The number of South Koreans treated for depression last year rose 15.8 percent from five years before, government data showed Sunday.
Some 681,000 patients were treated for depression last year, up from 588,000 tallied in 2012, according to the data compiled by the National Health Insurance Service.
While the number for women grew 12.1 percent from 406,000 to 455,000, the comparable figure for men jumped 24 percent from 182,000 to 226,000, the data showed.
Emotional fluctuation following hormonal changes due to menstruation, pregnancy and menopause are some of the factors leading to the high tally for women, according to experts.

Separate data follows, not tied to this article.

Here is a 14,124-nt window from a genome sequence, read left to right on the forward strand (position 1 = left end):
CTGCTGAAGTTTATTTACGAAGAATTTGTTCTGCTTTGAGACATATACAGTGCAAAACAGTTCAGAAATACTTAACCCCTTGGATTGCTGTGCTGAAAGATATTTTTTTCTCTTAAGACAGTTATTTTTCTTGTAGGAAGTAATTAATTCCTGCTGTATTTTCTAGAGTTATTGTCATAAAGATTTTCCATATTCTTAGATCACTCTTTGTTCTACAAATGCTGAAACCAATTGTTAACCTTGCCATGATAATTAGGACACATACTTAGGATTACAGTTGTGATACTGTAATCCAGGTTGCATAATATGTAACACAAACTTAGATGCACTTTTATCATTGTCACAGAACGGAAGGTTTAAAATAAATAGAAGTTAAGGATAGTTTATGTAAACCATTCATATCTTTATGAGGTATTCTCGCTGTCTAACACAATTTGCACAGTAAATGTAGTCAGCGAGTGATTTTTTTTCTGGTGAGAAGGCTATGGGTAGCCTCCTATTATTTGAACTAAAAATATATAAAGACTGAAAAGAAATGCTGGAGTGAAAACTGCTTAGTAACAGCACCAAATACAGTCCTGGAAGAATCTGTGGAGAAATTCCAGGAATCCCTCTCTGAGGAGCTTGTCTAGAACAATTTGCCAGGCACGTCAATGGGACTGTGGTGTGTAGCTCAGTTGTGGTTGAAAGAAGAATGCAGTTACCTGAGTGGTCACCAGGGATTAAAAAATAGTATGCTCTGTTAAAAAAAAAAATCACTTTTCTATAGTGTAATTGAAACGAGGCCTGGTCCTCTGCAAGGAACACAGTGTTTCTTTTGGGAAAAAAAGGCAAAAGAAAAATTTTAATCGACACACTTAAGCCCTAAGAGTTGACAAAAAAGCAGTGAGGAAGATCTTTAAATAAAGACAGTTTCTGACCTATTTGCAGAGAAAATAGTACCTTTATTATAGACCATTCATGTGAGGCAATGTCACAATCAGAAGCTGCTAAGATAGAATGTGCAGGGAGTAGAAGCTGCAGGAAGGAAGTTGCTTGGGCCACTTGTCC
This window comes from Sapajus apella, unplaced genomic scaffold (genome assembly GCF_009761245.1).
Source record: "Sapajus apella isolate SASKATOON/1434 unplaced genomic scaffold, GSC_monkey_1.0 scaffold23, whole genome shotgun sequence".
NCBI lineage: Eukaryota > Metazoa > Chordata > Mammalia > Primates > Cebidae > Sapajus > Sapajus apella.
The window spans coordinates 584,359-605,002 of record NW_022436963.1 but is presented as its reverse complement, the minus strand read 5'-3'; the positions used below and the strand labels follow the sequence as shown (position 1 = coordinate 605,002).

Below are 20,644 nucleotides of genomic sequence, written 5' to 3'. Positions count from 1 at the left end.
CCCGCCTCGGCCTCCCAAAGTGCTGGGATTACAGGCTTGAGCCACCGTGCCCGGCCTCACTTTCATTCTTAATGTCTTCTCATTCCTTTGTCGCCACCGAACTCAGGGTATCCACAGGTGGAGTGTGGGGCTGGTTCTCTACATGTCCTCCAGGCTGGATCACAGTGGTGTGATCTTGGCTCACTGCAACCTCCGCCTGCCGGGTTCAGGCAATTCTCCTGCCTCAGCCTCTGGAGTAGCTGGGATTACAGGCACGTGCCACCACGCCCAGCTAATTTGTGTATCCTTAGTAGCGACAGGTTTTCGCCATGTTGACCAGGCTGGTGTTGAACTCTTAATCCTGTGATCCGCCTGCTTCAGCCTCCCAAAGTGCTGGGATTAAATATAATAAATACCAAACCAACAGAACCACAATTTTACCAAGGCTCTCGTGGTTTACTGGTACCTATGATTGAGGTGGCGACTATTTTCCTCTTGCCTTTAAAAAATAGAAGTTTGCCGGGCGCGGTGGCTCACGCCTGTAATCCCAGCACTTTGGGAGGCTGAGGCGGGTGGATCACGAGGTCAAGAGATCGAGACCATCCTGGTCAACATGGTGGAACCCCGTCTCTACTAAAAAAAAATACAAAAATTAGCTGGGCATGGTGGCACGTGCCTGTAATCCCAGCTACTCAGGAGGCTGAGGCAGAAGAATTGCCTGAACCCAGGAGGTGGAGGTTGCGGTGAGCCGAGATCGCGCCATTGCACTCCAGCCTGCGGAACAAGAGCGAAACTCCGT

"Child rearing, housework and a patriarchal society also seem to affect women's depression," said professor Park Jae-sub at NHIS Ilsan Hospital. "At the same time, the data could also mean that men are hiding their depression." (Yonhap)